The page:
Tuesday, January 29, 2008

The Politics of Dancing

This week, the inevitable anti-climax arrived like a condom full of ice cubes. After last week's media circus Smackdown at Pertamina Hospital, ex-president Suharto is recovering in leaps and bounds and will no doubt soon be skateboarding back to Jl. Cendana to start training for this summer's Olympics. We'll try again in another few months ay?

However, one cheering piece of news in this week's paper suggested that Mr S's children, never particularly held in great affection by your average Indonesian, could be liable for any monies to be paid in damages to the state, even if the old man buys the farm before any trial. I'll believe it when I see it though.

This week, I would like to move on to the country's present president. I was ambling catatonically around a shopping Plaza last week, like a Stepford wife after a heavy Bintang session, when something caught the corner of my eye in the music shop I was passing. Good Lord! It was a poster advertising SBY's album Rinduku Padamu (My Longing for You). Now admittedly this story is about six months old but I thought it might be quite fun, in a masochistic kind of a way, to buy Mr. Yudhoyono's disk and give it a spin for Metro Mad.

Normally, I'm a big fan of downloading the latest sounds from peer-to-peer file sharing sites such as Soulseek. However, I thought that just this once I would assuage my guilt over my copyright crimes and make a purchase. Mr. Yudhoyono's clearly a struggling artist trying to make ends meet by means of his musical talent and far be it from me to deny him the fruits of his aesthetic labors.

Alas, the attendant in the shop informed me that CD copies of Rinduku Padamu had all sold out. Clearly there is a musical renaissance under way around town. I managed a purchase a good old-fashioned cassette copy though and headed home, the better for to hear Mr President's honeyed harmonies. However, I soon realized that SBY, whilst having written all of the songs on the album, doesn't actually croon them himself. Various Indonesian singing stars have instead been drafted in to bring the President's compositions to life.

Strange as it may seem for a president or politician to be pursuing a parallel career in music, this is not a story without precedent. Only recently, rabble rousing Venezuelan populist Hugo Chávez released an album of traditional songs. And of course, rock fans the world over await with eager anticipation the release of UK premiere Gordon Brown's album of Alice Cooper covers (Shurely shome mishtake?)

In Indonesia itself, hardline general and East Timor independence whipping boy Wiranto also released an album a few years back. Presumably, this was to show a softer side of himself to counter the image of burning, looting, destruction and murder that colors many people's perceptions of him. As such there were no Death Metal anthems extolling the virtues of pagan ritual and carnage on his disk, only the usual treaty ballads so beloved in this country.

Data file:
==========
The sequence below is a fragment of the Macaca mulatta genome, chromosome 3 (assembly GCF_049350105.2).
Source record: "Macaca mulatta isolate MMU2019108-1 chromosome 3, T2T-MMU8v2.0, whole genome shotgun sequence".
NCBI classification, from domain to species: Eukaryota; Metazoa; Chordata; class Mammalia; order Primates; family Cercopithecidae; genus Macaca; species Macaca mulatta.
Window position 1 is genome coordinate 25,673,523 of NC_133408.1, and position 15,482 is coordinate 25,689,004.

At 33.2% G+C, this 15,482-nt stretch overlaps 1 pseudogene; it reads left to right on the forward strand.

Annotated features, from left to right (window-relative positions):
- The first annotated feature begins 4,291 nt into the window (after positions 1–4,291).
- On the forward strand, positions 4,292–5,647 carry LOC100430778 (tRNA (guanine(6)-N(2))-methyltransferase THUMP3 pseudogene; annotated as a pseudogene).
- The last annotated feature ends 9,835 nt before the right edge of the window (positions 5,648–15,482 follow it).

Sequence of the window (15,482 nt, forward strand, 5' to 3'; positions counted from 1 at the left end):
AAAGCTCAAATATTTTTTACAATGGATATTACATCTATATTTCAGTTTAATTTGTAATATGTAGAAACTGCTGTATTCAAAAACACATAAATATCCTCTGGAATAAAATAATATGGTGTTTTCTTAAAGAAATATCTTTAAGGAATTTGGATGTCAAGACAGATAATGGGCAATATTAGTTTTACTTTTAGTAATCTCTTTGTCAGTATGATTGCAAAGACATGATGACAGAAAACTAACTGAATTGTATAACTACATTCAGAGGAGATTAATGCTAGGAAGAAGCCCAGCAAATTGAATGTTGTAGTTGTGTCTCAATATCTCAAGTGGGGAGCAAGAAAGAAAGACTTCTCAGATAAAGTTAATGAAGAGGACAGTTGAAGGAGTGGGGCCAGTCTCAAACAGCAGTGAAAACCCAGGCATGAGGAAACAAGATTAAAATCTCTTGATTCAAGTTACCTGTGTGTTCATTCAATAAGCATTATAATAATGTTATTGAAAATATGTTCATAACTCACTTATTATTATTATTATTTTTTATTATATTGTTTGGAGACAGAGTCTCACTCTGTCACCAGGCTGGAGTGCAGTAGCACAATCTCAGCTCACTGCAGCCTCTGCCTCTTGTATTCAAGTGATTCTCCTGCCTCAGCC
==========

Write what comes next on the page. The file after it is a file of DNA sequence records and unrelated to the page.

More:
Which brings us neatly onto SBY's magnum opus. Our man stares moodily into the middle distance on the album cover, sensitively strumming at an acoustic guitar. Far from being some etiolated, whey faced, stick thin singer-songwriter though, SBY's essential heft puts one more in mind of that corpulent love walrus Barry White.

This is where all resemblances to any black musicians ends however. Just to digress for a second here, I've always found it slightly depressing that so much Western influenced Indonesian popular music seems to eschew the primal influences of black popular culture and the loci of rhythmic and sexual danger that surrounds it. Instead we get the limpest, soppiest ballads for the girls and the whitest, most constipated and pedestrian forms of ‘alternative’ rock for the boys. For those of a supposedly more sophisticated bent, the cheesiest, most mindlessly supermarket-esque forms of jazz on the planet seem to predominate. Perhaps this country’s Western influenced popular music should try and draw more on the fantastic indigenous, traditional musics of Indonesia and indeed there is better stuff out there that does do this.

SBY's album though certainly suffers from soporific ballad syndrome (musically analogous to irritable bowel syndrome). After about 2.5 seconds of the title track, I knew that I was in for an LP every bit as mediocre as the man's presidency. "La la la, plonk plonk plonk, bit of a twang, yeah yeah yeah."

Apparently SBY has gone on record as saying that it takes him between one and two and a half hours to write a song and that he once composed a track on a long haul flight after leaving an economics forum in Sydney. Phew! Rock 'n' roll! You know you're on the edge, you know you're partying with SBY at the controls. Whatever next? Dick Cheney sings Britney Spears at the Republican convention? Actually that's not such an unlikely scenario; I'd better keep quiet lest some GOP strategist sees this. I mean we’ve already had eight years of Bill “Sax Appeal” Clinton and his professed love for the music of Kenny bloody G.

Government approved pop music, it's an idea that sets the pulse racing isn't it? The Sun Is Shining, The Power of God, A Song under the Moonlight: all these great titles can be yours if you purchase a copy of SBY's breakout debut album. Rinduku Padamu is the sound of interest rates dropping half a percentage point. Rock on. Don't give up the day job Mr President....er... actually, on second thoughts.....